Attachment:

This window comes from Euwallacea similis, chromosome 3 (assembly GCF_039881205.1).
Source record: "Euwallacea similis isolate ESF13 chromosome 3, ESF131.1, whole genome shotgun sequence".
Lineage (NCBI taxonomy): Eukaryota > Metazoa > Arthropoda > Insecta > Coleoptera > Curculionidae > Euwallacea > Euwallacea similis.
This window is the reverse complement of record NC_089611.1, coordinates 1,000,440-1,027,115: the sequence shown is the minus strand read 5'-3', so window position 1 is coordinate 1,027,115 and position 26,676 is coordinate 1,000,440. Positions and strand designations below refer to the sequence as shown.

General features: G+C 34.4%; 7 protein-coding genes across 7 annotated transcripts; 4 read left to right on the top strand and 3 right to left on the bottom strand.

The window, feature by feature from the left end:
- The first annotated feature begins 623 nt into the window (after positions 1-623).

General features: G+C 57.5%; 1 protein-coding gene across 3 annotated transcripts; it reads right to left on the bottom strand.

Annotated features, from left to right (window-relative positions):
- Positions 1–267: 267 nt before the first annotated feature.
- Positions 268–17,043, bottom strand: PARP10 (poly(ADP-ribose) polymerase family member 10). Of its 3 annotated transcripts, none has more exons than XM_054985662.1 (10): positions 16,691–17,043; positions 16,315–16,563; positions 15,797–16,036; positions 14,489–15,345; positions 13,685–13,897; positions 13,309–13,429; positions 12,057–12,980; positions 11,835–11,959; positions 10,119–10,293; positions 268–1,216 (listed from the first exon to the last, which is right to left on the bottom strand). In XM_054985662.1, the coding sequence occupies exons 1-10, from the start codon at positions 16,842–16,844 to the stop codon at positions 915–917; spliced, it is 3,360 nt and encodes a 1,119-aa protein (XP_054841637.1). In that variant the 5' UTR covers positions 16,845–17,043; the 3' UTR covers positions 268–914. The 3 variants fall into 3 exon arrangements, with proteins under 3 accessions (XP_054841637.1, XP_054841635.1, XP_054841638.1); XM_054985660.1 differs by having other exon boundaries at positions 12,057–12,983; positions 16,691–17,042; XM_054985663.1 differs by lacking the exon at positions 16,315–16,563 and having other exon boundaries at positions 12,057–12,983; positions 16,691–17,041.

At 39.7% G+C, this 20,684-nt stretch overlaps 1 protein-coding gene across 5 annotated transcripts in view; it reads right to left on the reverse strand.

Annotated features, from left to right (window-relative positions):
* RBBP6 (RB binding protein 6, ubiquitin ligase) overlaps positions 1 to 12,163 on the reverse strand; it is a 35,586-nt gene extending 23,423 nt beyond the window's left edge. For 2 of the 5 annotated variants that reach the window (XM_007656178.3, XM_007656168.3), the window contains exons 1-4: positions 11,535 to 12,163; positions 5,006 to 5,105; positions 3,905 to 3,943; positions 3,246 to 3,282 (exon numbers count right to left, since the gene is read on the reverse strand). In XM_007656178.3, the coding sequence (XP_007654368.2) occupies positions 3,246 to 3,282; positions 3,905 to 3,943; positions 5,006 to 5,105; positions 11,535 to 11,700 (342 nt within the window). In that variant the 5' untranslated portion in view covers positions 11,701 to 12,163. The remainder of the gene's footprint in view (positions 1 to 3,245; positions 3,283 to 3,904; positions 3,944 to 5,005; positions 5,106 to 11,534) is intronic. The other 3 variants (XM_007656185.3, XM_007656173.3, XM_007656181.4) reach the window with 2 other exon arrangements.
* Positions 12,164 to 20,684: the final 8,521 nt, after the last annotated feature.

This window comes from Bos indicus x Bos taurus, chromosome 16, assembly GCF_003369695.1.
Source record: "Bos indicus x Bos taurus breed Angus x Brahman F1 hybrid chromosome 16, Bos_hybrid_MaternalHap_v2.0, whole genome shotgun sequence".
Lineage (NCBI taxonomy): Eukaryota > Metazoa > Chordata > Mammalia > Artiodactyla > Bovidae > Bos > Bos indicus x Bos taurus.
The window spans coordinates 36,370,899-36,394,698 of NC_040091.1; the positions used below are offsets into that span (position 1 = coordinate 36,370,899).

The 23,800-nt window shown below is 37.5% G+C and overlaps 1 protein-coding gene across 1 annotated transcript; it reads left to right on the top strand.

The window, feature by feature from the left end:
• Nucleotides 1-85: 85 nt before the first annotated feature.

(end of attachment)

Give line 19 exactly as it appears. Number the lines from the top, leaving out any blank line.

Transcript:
The window spans coordinates 36,370,899-36,394,698 of NC_040091.1; the positions used below are offsets into that span (position 1 = coordinate 36,370,899).